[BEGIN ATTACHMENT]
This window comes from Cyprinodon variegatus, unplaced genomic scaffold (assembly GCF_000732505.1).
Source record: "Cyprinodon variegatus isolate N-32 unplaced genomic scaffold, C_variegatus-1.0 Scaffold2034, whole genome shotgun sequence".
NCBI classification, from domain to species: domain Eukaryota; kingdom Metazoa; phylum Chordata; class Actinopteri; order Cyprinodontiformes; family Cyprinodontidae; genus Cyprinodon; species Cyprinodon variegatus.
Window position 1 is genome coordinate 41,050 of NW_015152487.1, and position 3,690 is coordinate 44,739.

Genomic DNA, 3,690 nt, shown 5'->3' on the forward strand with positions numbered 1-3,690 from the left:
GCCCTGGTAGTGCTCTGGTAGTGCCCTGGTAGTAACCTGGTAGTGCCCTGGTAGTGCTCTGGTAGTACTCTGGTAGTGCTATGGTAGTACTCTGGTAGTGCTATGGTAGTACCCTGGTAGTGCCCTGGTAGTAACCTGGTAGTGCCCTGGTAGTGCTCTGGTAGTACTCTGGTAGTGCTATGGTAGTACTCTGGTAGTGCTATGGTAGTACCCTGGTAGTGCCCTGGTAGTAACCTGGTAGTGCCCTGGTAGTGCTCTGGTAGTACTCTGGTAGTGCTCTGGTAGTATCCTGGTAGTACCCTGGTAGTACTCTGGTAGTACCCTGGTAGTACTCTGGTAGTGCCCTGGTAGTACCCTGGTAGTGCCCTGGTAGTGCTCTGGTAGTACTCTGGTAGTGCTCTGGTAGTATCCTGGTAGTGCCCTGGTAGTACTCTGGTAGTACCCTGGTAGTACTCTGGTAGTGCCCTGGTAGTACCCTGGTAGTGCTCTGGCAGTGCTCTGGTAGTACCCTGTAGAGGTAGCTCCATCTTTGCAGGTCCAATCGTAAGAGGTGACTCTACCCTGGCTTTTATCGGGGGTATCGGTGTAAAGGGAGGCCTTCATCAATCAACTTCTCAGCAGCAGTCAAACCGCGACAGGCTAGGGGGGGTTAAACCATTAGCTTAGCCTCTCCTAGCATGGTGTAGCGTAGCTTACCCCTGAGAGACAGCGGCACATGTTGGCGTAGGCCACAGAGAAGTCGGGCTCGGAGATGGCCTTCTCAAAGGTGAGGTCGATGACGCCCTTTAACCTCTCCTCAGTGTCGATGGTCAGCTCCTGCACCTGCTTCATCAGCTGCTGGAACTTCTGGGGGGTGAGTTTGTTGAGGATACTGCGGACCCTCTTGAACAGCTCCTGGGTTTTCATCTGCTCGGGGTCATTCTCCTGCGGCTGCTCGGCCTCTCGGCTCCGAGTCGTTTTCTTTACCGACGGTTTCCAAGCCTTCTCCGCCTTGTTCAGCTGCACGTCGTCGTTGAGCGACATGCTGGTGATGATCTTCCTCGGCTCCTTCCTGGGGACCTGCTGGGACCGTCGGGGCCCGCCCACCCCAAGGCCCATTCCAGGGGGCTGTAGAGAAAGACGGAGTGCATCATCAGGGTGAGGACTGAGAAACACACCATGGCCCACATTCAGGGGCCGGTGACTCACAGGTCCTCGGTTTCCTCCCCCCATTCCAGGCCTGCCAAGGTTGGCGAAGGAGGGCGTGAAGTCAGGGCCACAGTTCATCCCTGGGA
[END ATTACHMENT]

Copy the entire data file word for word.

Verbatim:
This window comes from Cyprinodon variegatus, unplaced genomic scaffold (assembly GCF_000732505.1).
Source record: "Cyprinodon variegatus isolate N-32 unplaced genomic scaffold, C_variegatus-1.0 Scaffold2034, whole genome shotgun sequence".
NCBI classification, from domain to species: domain Eukaryota; kingdom Metazoa; phylum Chordata; class Actinopteri; order Cyprinodontiformes; family Cyprinodontidae; genus Cyprinodon; species Cyprinodon variegatus.
Window position 1 is genome coordinate 41,050 of NW_015152487.1, and position 3,690 is coordinate 44,739.

Genomic DNA, 3,690 nt, shown 5'->3' on the forward strand with positions numbered 1-3,690 from the left:
GCCCTGGTAGTGCTCTGGTAGTGCCCTGGTAGTAACCTGGTAGTGCCCTGGTAGTGCTCTGGTAGTACTCTGGTAGTGCTATGGTAGTACTCTGGTAGTGCTATGGTAGTACCCTGGTAGTGCCCTGGTAGTAACCTGGTAGTGCCCTGGTAGTGCTCTGGTAGTACTCTGGTAGTGCTATGGTAGTACTCTGGTAGTGCTATGGTAGTACCCTGGTAGTGCCCTGGTAGTAACCTGGTAGTGCCCTGGTAGTGCTCTGGTAGTACTCTGGTAGTGCTCTGGTAGTATCCTGGTAGTACCCTGGTAGTACTCTGGTAGTACCCTGGTAGTACTCTGGTAGTGCCCTGGTAGTACCCTGGTAGTGCCCTGGTAGTGCTCTGGTAGTACTCTGGTAGTGCTCTGGTAGTATCCTGGTAGTGCCCTGGTAGTACTCTGGTAGTACCCTGGTAGTACTCTGGTAGTGCCCTGGTAGTACCCTGGTAGTGCTCTGGCAGTGCTCTGGTAGTACCCTGTAGAGGTAGCTCCATCTTTGCAGGTCCAATCGTAAGAGGTGACTCTACCCTGGCTTTTATCGGGGGTATCGGTGTAAAGGGAGGCCTTCATCAATCAACTTCTCAGCAGCAGTCAAACCGCGACAGGCTAGGGGGGGTTAAACCATTAGCTTAGCCTCTCCTAGCATGGTGTAGCGTAGCTTACCCCTGAGAGACAGCGGCACATGTTGGCGTAGGCCACAGAGAAGTCGGGCTCGGAGATGGCCTTCTCAAAGGTGAGGTCGATGACGCCCTTTAACCTCTCCTCAGTGTCGATGGTCAGCTCCTGCACCTGCTTCATCAGCTGCTGGAACTTCTGGGGGGTGAGTTTGTTGAGGATACTGCGGACCCTCTTGAACAGCTCCTGGGTTTTCATCTGCTCGGGGTCATTCTCCTGCGGCTGCTCGGCCTCTCGGCTCCGAGTCGTTTTCTTTACCGACGGTTTCCAAGCCTTCTCCGCCTTGTTCAGCTGCACGTCGTCGTTGAGCGACATGCTGGTGATGATCTTCCTCGGCTCCTTCCTGGGGACCTGCTGGGACCGTCGGGGCCCGCCCACCCCAAGGCCCATTCCAGGGGGCTGTAGAGAAAGACGGAGTGCATCATCAGGGTGAGGACTGAGAAACACACCATGGCCCACATTCAGGGGCCGGTGACTCACAGGTCCTCGGTTTCCTCCCCCCATTCCAGGCCTGCCAAGGTTGGCGAAGGAGGGCGTGAAGTCAGGGCCACAGTTCATCCCTGGGA